5. Fold the chocolate into the egg mixture.
  6. In another bowl, whisk the cream until semi stiff peaks.
  7. Fold the cream into the chocolate/egg mixture.
  8. With a pastry bag, fill half a shell and cover with the other half
  9. Store in the refrigerator
  10. Dust with cocoa powder before serving.

Mac1

To Dan:  Wishing you a very happy birthday!  Sorry I don’t have a gift for you except this macaron cake (even if I did buy you something I would probably use your credit card anyway!) …  Love lots!  Kiss kiss… Baci, Bizou and Trissa

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Masala Dosai

Masala Dosai

Masala Dosai

Masala Dosai

There are certain cuisines that intimidate me – Indian is definitely one of them.  I am a big fan of Indian food but have always been terrified every time I read through a recipe because of the number of ingredients and seemingly endless procedures needed to complete a dish.  This month’s Daring Cooks’ Challenge really took me out of my comfort zone… not only because it was of Indian origin but also because it was one of the first savoury dishes that I’ve made that was free of any animal products (no milk, cheese, butter etc).

September’s challenge was hosted by Debyi from The Healthy Vegan Kitchen.   I did however take some liberties and found a recipe for Masala Dosais on this website (From The Cook & The Chef).  I’ve adapted the Dosais and cut down the process.

Ingredients

  • 1 1/2 cups long grain rice
  • 1/2 cup urad dal (from Indian Grocer)
  • Water for the batter
  • Salt
  • Vegetable oil to pan fry the dosai
  1. Soak in water the rice and the urad dal separately overnight.
  2. Grind the rice and urad dal separately to a paste using the food processor, around 5 minutes.
  3. Mix the rice and the urad dal and add salt and cover with water.
  4. Leave overnight at room temperature.
  5. To use:  Heat a crepe maker on high and drizzle with some vegetable oil.
  6. Laddle about 1/4 cup of the mixture onto the crepe maker and spread out in a circular motion.
  7. When bubbles appear on the surface, remove from the heat and flip over for a few seconds.
  8. Remove from the heat and repeat with the rest of the batter.

Masala Ingredients

Filling

  • 2 large potatoes in small 2 cm cubes
  • 1 tablespoon yellow split peas
  • 1 tablespoon peanut oil
  • 1 teaspoon brown mustard seeds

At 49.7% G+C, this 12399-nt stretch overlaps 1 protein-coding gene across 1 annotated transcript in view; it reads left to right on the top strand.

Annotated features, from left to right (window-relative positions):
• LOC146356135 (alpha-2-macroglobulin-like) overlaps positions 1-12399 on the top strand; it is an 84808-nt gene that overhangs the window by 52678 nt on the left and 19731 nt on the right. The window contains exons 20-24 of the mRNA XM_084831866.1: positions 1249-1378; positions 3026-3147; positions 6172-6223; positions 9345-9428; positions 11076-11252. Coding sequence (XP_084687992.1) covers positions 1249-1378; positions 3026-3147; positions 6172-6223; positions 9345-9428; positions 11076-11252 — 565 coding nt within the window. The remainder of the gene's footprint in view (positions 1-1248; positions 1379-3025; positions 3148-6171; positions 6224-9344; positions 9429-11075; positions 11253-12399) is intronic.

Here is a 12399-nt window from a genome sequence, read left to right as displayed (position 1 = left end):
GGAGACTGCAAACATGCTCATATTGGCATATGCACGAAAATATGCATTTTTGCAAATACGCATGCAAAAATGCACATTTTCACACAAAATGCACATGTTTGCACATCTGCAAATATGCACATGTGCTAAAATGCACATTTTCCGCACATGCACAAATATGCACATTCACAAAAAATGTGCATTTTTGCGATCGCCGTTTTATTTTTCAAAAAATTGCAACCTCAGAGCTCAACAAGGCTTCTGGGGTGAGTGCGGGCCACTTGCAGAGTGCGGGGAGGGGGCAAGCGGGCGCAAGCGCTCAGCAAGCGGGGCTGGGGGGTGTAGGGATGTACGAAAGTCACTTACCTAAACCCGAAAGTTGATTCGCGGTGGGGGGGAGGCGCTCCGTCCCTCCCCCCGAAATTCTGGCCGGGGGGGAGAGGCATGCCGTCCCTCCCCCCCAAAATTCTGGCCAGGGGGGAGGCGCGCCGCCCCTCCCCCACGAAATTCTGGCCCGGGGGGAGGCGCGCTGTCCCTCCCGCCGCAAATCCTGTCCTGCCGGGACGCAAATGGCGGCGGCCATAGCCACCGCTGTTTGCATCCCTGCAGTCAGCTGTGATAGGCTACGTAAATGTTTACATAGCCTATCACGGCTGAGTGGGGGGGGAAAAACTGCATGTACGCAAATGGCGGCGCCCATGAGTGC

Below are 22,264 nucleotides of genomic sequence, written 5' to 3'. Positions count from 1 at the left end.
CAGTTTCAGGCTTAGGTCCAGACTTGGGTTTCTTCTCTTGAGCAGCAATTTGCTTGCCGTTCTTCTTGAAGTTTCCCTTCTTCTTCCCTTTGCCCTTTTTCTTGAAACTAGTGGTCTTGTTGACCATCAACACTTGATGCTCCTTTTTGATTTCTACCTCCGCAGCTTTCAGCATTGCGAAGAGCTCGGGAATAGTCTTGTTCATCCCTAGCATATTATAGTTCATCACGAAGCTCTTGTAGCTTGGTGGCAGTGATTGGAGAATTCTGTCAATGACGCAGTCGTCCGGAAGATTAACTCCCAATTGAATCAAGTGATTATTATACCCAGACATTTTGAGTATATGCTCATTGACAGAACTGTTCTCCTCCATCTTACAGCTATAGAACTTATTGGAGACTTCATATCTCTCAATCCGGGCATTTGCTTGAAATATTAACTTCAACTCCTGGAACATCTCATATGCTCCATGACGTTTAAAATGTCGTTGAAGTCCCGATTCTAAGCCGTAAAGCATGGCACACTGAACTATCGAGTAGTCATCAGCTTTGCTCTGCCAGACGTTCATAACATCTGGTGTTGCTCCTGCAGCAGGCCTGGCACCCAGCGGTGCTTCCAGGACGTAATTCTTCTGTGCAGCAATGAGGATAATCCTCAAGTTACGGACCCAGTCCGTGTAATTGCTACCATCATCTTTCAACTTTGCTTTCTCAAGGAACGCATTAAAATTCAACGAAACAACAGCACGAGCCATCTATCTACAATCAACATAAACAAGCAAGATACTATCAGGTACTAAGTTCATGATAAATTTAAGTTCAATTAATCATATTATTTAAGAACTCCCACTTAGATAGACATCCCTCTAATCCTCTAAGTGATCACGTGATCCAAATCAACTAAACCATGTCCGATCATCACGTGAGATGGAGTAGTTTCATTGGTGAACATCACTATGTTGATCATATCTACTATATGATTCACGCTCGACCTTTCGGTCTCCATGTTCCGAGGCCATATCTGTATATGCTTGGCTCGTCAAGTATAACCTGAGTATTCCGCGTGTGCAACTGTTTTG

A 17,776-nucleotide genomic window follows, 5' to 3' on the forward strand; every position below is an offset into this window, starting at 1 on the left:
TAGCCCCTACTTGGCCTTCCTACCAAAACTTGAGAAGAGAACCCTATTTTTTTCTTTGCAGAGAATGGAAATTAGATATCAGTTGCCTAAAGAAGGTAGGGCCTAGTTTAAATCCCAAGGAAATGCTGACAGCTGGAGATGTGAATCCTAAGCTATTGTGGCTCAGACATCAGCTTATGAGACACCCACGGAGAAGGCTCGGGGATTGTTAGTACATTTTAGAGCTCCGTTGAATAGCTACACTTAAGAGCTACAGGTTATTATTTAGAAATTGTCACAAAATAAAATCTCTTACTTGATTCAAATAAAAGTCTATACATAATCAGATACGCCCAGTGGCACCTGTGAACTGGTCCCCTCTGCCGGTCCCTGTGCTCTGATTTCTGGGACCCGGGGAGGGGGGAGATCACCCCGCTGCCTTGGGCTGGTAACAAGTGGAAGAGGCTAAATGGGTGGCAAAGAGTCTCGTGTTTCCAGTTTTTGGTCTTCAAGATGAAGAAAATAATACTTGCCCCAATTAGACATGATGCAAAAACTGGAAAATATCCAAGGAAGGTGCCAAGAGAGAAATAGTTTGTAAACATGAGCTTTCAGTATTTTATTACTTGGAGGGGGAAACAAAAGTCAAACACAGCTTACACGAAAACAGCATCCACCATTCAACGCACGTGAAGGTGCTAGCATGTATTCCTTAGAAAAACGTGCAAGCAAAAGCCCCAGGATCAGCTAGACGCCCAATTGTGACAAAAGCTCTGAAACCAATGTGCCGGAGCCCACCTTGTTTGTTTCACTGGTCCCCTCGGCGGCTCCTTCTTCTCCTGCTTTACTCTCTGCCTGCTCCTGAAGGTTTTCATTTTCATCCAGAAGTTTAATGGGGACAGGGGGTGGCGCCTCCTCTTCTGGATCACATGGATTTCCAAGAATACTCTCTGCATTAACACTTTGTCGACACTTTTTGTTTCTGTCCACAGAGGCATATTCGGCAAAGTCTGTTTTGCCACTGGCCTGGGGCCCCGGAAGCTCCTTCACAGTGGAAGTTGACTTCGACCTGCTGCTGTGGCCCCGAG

• 1 medium onion, chopped
  • 1 tablespoon ginger, grated
  • 2 green chillies, chopped
  • 10 Curry leaves
  • 1 teaspoon turmeric
  • 1 teaspoon garam masala
  • salt to taste

Pre-cook the potatoes and split peas in water.

Heat peanut oil, add mustard seeds and heat till they to start popping then add the onion to stop them getting too hot and going bitter. Add ginger, green chilli, curry leaves, and turmeric. Add the cooked potatoes and split peas. Fry for about 15 minutes adding a little water. Reduce, making sure that the potatoes and split peas are soft. Season with garam masala and salt.

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Dobos Torta

Dobos Torta

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SINCE when does DO NOT TOUCH mean YES, GO AHEAD, EAT IT ALL!?!?  Well, apparently, if it is 1:00 am in the morning and you come home craving for something sweet!  This is exactly what happened this evening (or early morning).  My worst worst nightmare.  Last night I rushed home to bake this month’s Daring Bakers’ challenge (already a day late!) and had assembled a little cake  to photograph the next day.

Husband comes home at 1:00 am from a very late night at work and decides to raid the refrigerator for something sweet.  And although I had placed a post-it note on top of the cake saying DO NOT TOUCH… well, you know what happens.  I get up this morning to shoot the cake and I find it GONE.  Well, not entirely true, there is a little buttercream left on the plate… but no more cake.

Where did the cake go?!!?

Where did the cake go?!!?

LUCKILY… I still have a few scraps of the cake left over and have some left over butter I have forgotten to bring back into the refrigerator last night and I decide to make another batch of buttercream and use whatever leftover cake I have.  This is at 6:00 AM!